First, back up to the six-part series on Why Word is a Terrible Program, which you can read from that link on this here blog, or at fluff.info/terrible. There's a PDF version linked from there.

One of the key themes of that series was the importance of having output and formatting independent of the content, and you can see by the many forms of the same text--episodic blog, long essay, paper--that I do practice what I rant.

Here, I'll mention some technical details of this site that may help you to shunt around your own writing. It's not just me talking about me, but using this site as an example of how the Web is assembled. The summary sentence: Web software was written by programmers, so it pays to think like a programmer when putting together beautiful Web sites.

###### Content and its management

The content management system is sold to people as blogging software and to businesses via the value-add acronym CMS. It's all the same: these systems take the principles of structured code and apply it to human-oriented text.

In well-structured code, you first produce a set of small, modular functions. One function reads input, the next searches any text for a given word, another puts any blob of text on the screeen in blue, and given all that, it's trivial to string together these three functions to write a new function to display the results of a lookup of Steven.

Blogging software I can't stand the managementspeak name asks you to turn your webpage into small units, and then puts those units together for you. You provide a style sheet, some text for the sidebar, a series of blog entries, and the software produces pages accordingly. If it's sold to a business, then employees, product descriptions, and so on are also reduced to a single unit of content each.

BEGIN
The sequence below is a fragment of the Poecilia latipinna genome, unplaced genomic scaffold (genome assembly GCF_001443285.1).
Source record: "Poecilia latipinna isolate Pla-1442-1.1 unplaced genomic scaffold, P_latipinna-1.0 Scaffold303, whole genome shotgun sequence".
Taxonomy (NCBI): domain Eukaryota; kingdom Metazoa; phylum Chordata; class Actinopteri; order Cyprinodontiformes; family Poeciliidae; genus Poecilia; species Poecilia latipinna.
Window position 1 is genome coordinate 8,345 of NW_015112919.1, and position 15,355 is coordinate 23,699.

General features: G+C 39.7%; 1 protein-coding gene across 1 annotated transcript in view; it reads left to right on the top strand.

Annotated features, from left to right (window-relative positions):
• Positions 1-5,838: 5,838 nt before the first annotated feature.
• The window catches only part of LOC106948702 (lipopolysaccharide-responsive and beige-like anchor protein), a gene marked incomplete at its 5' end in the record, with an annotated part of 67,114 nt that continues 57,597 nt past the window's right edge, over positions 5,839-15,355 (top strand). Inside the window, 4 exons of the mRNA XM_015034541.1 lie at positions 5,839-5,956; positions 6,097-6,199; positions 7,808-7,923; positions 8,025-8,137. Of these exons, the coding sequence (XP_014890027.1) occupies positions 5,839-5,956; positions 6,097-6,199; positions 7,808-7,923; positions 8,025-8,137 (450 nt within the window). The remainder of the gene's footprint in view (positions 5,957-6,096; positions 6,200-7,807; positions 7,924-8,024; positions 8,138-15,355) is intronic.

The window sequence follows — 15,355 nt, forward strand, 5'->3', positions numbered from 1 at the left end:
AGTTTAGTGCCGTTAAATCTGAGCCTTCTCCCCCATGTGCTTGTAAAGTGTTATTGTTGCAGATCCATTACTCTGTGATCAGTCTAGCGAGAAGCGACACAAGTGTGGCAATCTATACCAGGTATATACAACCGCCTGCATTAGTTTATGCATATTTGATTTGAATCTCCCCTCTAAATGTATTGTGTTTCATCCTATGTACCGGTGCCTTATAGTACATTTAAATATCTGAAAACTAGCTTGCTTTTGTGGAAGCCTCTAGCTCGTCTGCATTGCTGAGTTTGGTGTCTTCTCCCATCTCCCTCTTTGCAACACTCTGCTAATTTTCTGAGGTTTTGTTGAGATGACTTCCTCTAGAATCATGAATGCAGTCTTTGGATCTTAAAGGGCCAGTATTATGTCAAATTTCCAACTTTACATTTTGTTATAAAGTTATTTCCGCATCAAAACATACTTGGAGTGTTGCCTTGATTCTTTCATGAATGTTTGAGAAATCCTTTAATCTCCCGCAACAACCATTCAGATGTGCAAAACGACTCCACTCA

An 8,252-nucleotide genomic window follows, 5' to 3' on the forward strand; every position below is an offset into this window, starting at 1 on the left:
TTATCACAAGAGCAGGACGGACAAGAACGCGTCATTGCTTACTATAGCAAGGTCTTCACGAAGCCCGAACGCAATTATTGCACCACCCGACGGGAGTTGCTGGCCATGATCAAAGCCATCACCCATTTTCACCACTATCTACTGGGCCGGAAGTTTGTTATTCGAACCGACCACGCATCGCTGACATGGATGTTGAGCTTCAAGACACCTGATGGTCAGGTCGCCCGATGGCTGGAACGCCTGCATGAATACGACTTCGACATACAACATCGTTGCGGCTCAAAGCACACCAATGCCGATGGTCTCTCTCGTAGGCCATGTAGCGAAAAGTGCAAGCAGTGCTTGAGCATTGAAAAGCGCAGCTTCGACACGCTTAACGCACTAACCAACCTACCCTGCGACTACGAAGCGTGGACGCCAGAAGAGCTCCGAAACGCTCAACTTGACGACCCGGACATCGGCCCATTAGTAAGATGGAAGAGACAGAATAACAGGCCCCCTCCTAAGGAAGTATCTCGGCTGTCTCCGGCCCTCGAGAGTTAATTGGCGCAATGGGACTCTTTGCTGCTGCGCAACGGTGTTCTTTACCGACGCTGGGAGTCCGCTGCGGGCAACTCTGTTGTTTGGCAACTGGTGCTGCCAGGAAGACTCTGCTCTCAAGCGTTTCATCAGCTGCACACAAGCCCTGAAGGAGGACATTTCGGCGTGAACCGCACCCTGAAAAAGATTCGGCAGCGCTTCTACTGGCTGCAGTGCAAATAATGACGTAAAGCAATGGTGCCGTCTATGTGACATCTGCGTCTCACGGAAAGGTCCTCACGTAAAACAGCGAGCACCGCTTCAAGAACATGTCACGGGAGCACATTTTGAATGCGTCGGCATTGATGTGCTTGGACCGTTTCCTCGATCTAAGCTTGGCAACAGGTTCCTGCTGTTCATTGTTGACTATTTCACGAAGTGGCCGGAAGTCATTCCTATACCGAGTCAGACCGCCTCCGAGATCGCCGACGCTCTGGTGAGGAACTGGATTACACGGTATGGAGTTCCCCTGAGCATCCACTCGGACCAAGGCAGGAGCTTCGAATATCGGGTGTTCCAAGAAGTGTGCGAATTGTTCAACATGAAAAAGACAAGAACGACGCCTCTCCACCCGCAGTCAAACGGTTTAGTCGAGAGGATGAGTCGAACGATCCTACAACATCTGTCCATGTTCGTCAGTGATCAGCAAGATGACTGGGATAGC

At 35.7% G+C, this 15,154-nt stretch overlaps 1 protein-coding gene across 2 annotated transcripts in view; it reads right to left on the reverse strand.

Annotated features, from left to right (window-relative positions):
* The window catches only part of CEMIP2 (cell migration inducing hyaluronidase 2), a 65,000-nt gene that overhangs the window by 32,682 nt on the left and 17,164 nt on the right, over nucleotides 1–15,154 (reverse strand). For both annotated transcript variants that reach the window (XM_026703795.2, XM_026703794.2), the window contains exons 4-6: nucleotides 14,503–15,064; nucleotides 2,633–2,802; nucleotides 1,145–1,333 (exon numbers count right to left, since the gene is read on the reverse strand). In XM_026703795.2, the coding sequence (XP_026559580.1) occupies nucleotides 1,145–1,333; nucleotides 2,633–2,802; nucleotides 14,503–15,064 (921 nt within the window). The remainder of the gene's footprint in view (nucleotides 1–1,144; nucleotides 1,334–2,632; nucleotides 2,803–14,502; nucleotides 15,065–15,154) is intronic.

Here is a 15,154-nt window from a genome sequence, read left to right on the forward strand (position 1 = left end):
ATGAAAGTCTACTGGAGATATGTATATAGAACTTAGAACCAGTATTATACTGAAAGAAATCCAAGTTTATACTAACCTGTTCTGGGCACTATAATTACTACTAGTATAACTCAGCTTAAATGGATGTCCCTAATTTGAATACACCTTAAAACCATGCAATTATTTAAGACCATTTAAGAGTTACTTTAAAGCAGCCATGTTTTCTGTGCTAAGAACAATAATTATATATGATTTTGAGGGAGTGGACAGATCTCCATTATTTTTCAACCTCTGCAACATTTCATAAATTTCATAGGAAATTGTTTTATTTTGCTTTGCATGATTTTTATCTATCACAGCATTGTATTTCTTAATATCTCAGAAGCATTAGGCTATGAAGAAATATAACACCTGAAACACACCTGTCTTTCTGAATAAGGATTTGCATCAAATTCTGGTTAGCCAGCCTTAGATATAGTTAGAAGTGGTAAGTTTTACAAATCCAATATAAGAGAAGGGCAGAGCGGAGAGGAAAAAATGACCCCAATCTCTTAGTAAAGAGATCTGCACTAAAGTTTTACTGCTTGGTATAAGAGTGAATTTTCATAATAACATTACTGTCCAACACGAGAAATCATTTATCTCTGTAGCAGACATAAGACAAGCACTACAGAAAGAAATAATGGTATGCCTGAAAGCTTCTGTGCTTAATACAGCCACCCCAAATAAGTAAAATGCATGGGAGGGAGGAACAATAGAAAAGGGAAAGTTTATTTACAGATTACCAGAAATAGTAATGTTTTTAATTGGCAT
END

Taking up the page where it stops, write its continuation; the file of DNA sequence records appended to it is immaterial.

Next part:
Now that the computer has uniform, modular blocks of content, it can string them together via master templates (i.e., the parent functions).

In that respect, CMSes are not particularly high tech, at all. There are many important bells and whistles to be had (comment forms, search boxes, spam filtering), but the core of it is simply specifying a format for blocks of content and helping you paste them together via a template.

###### This here blog

The needs of this blog are not great. For the most part, every page has three blocks of content: The header plus sidebar (which are a unit), the blog entry/entries, the comment form.

You'll notice that the header and sidebar change depending on the page. This is done by the web server, Apache, which has a very standard Server Side Include (SSI) plugin that could potentially serve as blogging software in its own right. Here's the actual text of about_the_author.html (minus the actual content), with discussion to follow:

<!--#set var="isabout" value="true" -->
<!--#set var="isauthor" value="true" -->

<div id="maintext">
<div id="content">

<p> The actual content goes here.  </p>

</div>
</div>
</body></html>


The interesting part here is the first three lines, which are directives to the SSI. I can think of no better evidence for my thesis that web software is written by traditional programmers in a relatively traditional mindset than the format of these SSI directives. Compare the web server's #include file="head.html" with the C preprocessor's #include "head.h".